Stain System Manual

splatter-website-header-documentation

Stain System is an asset that allows to add splatter effects like paint, dirt or blood to Unity games. The asset includes scripts, shaders, textures and prefabs as well as demo scenes and presets that show how to use Stain System.

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Overview


When developing Stain System we tried more than 10 different ways to perform a simple task – render as many as possible particles on a surface without overflowing into neighbour spaces. We have come up with a robust and flexible solution which is a combination of two techniques – using bitmap textures or a single mesh with custom shaders to draw splatters. While this allows to adapt the system to most applications and assures optimal performance, Stain System is not a simple drag-and-drop asset. Using it requires a selecting one of the two rendering methods and in some cases using a provided material on your game assets.

Stain System includes two major components that perform the same task of generating and rendering splatters in different ways:

splatter_settings_bitmap_mesh

  • Bitmap splatters – use textures to render particles. This approach allows to generate infinite number of splatters without ever slowing down, but it allocates some texture memory in the areas where splatters may be spawned. Here are advantages and disadvantages of this approach:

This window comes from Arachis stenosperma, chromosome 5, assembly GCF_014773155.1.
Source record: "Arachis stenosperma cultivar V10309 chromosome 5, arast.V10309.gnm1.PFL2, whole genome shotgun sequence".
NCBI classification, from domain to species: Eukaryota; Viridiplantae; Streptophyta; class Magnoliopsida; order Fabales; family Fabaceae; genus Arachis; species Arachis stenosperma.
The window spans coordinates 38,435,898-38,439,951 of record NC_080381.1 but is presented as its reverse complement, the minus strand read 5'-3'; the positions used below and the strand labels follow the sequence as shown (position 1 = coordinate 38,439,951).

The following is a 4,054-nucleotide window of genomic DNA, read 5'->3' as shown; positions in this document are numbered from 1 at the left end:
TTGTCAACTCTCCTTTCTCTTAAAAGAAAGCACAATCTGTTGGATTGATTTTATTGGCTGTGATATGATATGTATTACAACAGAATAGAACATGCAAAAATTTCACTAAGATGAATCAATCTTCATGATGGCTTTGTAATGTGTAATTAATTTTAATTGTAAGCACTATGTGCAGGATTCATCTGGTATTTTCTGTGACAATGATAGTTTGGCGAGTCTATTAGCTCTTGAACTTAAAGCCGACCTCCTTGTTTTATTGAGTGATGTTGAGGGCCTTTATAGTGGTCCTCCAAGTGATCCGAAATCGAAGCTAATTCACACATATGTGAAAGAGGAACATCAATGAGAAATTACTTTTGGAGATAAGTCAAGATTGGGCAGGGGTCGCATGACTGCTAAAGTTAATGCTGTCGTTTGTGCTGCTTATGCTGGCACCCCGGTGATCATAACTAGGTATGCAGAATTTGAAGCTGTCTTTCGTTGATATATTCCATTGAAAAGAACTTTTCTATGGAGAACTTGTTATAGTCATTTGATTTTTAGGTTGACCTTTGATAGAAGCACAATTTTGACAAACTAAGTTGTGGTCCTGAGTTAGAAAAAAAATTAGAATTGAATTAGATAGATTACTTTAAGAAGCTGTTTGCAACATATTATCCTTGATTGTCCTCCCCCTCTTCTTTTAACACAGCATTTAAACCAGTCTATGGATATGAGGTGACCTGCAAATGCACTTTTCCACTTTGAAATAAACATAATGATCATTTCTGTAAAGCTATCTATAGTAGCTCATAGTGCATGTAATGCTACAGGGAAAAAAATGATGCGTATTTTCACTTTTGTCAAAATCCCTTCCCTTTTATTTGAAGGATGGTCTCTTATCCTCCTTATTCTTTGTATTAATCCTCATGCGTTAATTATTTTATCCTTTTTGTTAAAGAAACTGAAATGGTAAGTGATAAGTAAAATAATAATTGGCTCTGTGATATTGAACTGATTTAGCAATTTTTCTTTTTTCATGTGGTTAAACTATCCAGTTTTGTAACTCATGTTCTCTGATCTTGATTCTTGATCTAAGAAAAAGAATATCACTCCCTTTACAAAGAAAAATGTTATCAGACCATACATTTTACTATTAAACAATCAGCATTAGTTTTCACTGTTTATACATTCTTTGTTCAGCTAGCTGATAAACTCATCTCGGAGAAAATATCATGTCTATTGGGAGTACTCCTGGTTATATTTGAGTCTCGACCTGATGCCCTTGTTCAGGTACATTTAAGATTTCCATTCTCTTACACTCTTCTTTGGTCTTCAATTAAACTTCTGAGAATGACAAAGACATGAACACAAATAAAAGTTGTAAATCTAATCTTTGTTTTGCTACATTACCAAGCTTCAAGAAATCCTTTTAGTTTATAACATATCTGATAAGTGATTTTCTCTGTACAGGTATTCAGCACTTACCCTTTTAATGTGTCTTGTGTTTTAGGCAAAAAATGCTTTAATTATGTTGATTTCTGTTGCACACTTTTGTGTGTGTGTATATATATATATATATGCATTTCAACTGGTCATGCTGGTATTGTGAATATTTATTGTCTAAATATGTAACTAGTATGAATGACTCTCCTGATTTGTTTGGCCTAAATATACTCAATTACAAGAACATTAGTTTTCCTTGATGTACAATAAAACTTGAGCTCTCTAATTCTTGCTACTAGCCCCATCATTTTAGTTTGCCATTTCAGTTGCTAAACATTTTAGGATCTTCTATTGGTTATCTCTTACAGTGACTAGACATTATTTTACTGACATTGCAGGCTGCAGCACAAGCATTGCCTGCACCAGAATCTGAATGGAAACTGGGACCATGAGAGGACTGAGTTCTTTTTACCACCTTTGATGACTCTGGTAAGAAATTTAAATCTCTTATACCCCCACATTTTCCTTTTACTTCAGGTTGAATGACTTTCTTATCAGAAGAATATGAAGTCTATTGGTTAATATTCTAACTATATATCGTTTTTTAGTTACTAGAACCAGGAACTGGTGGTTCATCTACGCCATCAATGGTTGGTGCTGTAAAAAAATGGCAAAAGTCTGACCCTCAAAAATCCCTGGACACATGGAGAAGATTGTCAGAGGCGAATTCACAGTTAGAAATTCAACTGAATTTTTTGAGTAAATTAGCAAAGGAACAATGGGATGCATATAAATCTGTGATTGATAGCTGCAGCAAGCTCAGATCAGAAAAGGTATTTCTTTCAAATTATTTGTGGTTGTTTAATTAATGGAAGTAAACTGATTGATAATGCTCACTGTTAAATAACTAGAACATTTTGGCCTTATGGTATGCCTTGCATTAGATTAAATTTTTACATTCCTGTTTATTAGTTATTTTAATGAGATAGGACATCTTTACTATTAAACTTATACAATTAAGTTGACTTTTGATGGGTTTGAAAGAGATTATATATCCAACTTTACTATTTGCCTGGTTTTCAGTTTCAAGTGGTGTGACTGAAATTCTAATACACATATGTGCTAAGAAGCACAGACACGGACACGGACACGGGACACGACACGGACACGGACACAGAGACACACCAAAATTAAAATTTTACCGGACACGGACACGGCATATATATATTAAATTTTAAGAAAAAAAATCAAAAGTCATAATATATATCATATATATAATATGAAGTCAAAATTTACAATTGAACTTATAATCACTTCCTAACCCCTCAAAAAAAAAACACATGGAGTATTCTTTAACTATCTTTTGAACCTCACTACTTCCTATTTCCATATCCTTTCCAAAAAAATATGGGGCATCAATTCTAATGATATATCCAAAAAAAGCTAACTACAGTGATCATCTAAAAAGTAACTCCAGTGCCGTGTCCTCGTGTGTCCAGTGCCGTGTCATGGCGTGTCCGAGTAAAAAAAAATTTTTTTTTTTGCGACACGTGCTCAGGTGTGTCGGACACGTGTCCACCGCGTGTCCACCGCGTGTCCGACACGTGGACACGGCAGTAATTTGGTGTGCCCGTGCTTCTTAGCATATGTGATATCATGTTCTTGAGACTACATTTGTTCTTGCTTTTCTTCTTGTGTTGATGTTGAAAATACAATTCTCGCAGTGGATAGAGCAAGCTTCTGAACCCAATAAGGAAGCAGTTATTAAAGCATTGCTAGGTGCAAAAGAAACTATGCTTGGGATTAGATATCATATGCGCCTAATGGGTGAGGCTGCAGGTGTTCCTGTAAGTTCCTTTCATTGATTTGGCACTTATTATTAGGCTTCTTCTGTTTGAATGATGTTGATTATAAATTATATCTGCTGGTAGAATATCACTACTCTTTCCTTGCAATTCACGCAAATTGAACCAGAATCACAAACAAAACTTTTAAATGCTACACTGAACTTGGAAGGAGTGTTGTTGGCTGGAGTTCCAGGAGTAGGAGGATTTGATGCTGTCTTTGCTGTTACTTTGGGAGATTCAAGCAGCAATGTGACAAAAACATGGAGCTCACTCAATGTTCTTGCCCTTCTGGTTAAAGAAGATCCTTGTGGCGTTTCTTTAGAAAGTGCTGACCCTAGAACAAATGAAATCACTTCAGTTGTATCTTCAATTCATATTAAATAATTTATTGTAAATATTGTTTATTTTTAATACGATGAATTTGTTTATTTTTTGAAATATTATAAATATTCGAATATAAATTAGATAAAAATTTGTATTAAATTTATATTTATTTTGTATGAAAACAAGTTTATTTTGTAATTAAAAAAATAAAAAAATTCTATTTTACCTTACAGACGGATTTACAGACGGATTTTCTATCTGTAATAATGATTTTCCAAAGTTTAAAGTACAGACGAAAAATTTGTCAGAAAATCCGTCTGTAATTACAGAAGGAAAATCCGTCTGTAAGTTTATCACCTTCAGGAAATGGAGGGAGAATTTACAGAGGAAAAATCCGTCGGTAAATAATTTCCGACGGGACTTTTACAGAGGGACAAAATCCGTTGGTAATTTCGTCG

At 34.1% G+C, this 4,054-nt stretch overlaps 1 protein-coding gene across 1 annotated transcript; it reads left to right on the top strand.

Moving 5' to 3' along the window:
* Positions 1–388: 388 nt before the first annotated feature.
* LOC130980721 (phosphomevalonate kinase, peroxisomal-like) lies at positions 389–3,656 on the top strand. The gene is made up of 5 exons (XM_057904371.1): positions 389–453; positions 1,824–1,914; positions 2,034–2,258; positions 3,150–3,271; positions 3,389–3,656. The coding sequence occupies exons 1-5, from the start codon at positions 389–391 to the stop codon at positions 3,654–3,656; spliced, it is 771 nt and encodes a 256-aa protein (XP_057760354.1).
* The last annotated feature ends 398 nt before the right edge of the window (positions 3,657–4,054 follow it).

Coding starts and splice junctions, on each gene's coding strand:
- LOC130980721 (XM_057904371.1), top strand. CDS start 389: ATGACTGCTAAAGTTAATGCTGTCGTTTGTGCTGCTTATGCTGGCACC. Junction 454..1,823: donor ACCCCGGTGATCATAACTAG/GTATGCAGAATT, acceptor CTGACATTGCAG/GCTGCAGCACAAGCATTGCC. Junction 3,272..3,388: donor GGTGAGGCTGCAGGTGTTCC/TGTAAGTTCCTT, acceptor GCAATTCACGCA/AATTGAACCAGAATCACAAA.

• + Infinite number of particles on any platform.
    • + Can be used on moving or static objects.
    • – Currently, only works in 2D.
    • – Uses texture memory to generate splatter areas. Amount of memory is discussed in a section below.
    • – Paint is not shared among the pre-positioned splatter-receiving areas touch or overlap.
    • – Once splatters are spawned, they cannot be individually removed.
  • Mesh splatters – use a single dynamic mesh to render particles. This approach allows to easily generate lots of particles, but the number of particles is limited. That said, this limit is way higher than most (even mobile) games require. Internally, this approach uses Unity’s build-in particle system to generate the mesh because it’s the only way to access and modify vertices with zero memory allocation. Here are pros and cons of this approach:
    • + Works in 2D, 3D and isometry with a limitation of being planar (doesn’t simulate physical behaviour on corners).
    • + In addition to the normal alpha blending, it’s possible to use multiply blending.
    • + Anti-aliasing is possible and does not require any additional set-up.
    • + Splatters can be tweened out after a time-out.
    • – Number of particles is bound by GPU. Normally, it handles well up to 10K particles on old mobiles and more than 20K on desktop.
    • – Splatters cannot be moved with dynamic objects.

Once you have decided on the approach that best suits your game, you can follow the instructions in one of the sections below. Note that bitmap and mesh splatters can be mixed together in the same scene.

Note. The Demo Scenes included in the Asset package are represented in both Bitmap and Mesh modes.

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Bitmap Splatters


Here is how to use bitmap splatters:

  1. Drop Prefabs/BitmapSplatterArea in your scene and place it over an area where splatters may be spawned. You can resize this object as you like. Duplicate it to cover all such areas, but try to keep them tight since each area is occupying texture memory equal to its size. If the areas where splatters should be visible are not rectangular, the effect can be rendered based on objects behind the area. In this case you should use the
    BitmapSplatterAreaSelective prefab instead of BitmapSplatterArea. This also requires setting material of all sprites that are behind the area and can receive splatters to the included Materials/SpriteSplatterSurface material. Check out the Demo2 – Platformer (Bitmap particles) for an example of this case.